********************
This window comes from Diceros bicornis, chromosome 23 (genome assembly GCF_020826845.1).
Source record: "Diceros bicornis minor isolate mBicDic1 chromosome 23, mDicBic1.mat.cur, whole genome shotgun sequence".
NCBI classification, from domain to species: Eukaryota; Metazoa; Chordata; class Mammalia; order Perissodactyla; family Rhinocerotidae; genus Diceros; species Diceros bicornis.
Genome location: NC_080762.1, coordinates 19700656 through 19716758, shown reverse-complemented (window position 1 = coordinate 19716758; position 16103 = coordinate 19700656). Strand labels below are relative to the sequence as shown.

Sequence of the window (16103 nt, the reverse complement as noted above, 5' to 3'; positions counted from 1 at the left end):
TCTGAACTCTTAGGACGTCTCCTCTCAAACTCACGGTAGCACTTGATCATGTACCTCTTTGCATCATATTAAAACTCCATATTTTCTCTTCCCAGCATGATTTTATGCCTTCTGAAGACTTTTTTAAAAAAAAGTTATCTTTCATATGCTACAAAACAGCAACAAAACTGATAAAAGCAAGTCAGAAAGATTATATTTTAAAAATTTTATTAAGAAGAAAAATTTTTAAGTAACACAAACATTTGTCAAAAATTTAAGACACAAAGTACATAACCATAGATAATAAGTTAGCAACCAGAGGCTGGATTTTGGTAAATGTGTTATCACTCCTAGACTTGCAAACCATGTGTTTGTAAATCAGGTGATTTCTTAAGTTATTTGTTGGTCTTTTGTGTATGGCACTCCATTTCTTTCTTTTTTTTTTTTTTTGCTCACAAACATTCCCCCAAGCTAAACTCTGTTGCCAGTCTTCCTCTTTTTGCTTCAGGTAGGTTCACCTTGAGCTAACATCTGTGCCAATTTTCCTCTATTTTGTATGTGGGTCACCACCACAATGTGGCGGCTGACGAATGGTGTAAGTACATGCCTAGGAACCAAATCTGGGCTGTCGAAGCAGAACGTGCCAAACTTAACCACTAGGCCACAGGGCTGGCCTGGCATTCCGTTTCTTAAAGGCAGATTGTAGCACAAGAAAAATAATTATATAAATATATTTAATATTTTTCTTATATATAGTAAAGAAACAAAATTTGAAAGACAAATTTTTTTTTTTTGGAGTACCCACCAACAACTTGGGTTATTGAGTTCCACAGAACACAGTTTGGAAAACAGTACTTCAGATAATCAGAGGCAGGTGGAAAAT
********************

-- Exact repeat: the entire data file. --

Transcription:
This window comes from Diceros bicornis, chromosome 23 (genome assembly GCF_020826845.1).
Source record: "Diceros bicornis minor isolate mBicDic1 chromosome 23, mDicBic1.mat.cur, whole genome shotgun sequence".
NCBI classification, from domain to species: Eukaryota; Metazoa; Chordata; class Mammalia; order Perissodactyla; family Rhinocerotidae; genus Diceros; species Diceros bicornis.
Genome location: NC_080762.1, coordinates 19700656 through 19716758, shown reverse-complemented (window position 1 = coordinate 19716758; position 16103 = coordinate 19700656). Strand labels below are relative to the sequence as shown.

Sequence of the window (16103 nt, the reverse complement as noted above, 5' to 3'; positions counted from 1 at the left end):
TCTGAACTCTTAGGACGTCTCCTCTCAAACTCACGGTAGCACTTGATCATGTACCTCTTTGCATCATATTAAAACTCCATATTTTCTCTTCCCAGCATGATTTTATGCCTTCTGAAGACTTTTTTAAAAAAAAGTTATCTTTCATATGCTACAAAACAGCAACAAAACTGATAAAAGCAAGTCAGAAAGATTATATTTTAAAAATTTTATTAAGAAGAAAAATTTTTAAGTAACACAAACATTTGTCAAAAATTTAAGACACAAAGTACATAACCATAGATAATAAGTTAGCAACCAGAGGCTGGATTTTGGTAAATGTGTTATCACTCCTAGACTTGCAAACCATGTGTTTGTAAATCAGGTGATTTCTTAAGTTATTTGTTGGTCTTTTGTGTATGGCACTCCATTTCTTTCTTTTTTTTTTTTTTTGCTCACAAACATTCCCCCAAGCTAAACTCTGTTGCCAGTCTTCCTCTTTTTGCTTCAGGTAGGTTCACCTTGAGCTAACATCTGTGCCAATTTTCCTCTATTTTGTATGTGGGTCACCACCACAATGTGGCGGCTGACGAATGGTGTAAGTACATGCCTAGGAACCAAATCTGGGCTGTCGAAGCAGAACGTGCCAAACTTAACCACTAGGCCACAGGGCTGGCCTGGCATTCCGTTTCTTAAAGGCAGATTGTAGCACAAGAAAAATAATTATATAAATATATTTAATATTTTTCTTATATATAGTAAAGAAACAAAATTTGAAAGACAAATTTTTTTTTTTTGGAGTACCCACCAACAACTTGGGTTATTGAGTTCCACAGAACACAGTTTGGAAAACAGTACTTCAGATAATCAGAGGCAGGTGGAAAAT